Snow line is beginning to crash into parts of central Kentucky. The rate of snow will pick-up this evening and into the overnight. Some of these snow bands could produce 1"-2" per hour at times.
Tobacco growers throughout the region are concerned that if the wet, stormy weather continues that it might impact their upcoming harvest.
The weather in June and July didn't pose many problems to tobacco growers in the region, but August marks the start of harvest, and the weather has made harvesting difficult.
"In order to harvest you need a window of several dry days so you can cut the tobacco and let it sit out for a couple of days," says UK Tobacco Specialist Bob Pearce. "When we get these heavy rains, it creates significant quality issues by washing mud up onto the cut tobacco before it can be harvested."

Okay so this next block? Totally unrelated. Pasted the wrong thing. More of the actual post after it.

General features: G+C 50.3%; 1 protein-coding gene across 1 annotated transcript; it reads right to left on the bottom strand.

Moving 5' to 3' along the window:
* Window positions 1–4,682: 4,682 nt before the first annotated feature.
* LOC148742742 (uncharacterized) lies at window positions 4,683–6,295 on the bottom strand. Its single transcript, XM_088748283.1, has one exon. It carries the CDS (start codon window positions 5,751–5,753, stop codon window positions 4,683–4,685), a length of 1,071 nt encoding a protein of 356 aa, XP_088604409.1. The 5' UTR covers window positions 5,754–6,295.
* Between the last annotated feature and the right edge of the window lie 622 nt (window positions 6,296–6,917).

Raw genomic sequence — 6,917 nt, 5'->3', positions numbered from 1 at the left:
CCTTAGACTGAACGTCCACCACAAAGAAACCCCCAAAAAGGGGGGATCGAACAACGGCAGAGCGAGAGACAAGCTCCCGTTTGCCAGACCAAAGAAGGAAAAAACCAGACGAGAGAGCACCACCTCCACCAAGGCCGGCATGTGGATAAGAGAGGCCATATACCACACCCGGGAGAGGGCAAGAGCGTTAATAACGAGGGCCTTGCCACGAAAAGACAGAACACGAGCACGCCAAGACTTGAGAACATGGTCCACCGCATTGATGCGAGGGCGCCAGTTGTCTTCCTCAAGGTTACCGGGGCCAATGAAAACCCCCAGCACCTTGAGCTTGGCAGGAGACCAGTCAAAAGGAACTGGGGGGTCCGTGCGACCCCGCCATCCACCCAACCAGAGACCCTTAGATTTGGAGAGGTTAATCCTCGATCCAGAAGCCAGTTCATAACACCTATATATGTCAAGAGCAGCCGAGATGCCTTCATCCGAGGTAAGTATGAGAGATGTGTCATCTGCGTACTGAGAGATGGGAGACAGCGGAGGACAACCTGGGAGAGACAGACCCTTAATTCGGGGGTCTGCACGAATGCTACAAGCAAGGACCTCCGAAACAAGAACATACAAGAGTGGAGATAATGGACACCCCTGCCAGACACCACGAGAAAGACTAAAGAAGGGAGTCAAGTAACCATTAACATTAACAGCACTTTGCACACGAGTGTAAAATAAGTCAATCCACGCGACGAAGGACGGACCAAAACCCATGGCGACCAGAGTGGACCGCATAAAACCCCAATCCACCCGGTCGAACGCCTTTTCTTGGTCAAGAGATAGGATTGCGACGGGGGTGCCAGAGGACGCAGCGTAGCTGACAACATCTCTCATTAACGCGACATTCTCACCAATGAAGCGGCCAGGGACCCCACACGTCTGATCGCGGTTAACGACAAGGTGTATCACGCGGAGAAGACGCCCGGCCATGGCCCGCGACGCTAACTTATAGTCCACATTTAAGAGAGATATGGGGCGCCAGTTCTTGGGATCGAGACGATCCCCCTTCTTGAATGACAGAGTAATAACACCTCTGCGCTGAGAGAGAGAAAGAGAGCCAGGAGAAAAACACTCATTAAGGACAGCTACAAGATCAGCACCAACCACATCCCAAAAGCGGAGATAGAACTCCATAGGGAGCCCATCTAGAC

Rain, hail and strong winds are all rough on tobacco crops and central Kentucky has seen it all since late July. Heavy rain can cause damage to the roots of the plant but moisture on the leaves can pose an even more serious threat to growers.
"We have to be really careful about putting workers into wet tobacco because if you get saturated with water and your clothes get saturated with water, you can actually absorb some of that nicotine through your skin, and it can make people very sick," says Pearce. It's called Green Tobacco Sickness.
The harvest season continues for the next several weeks and if the humidity drops and the rain holds off, it might be a more successful harvest season for growers in central Kentucky.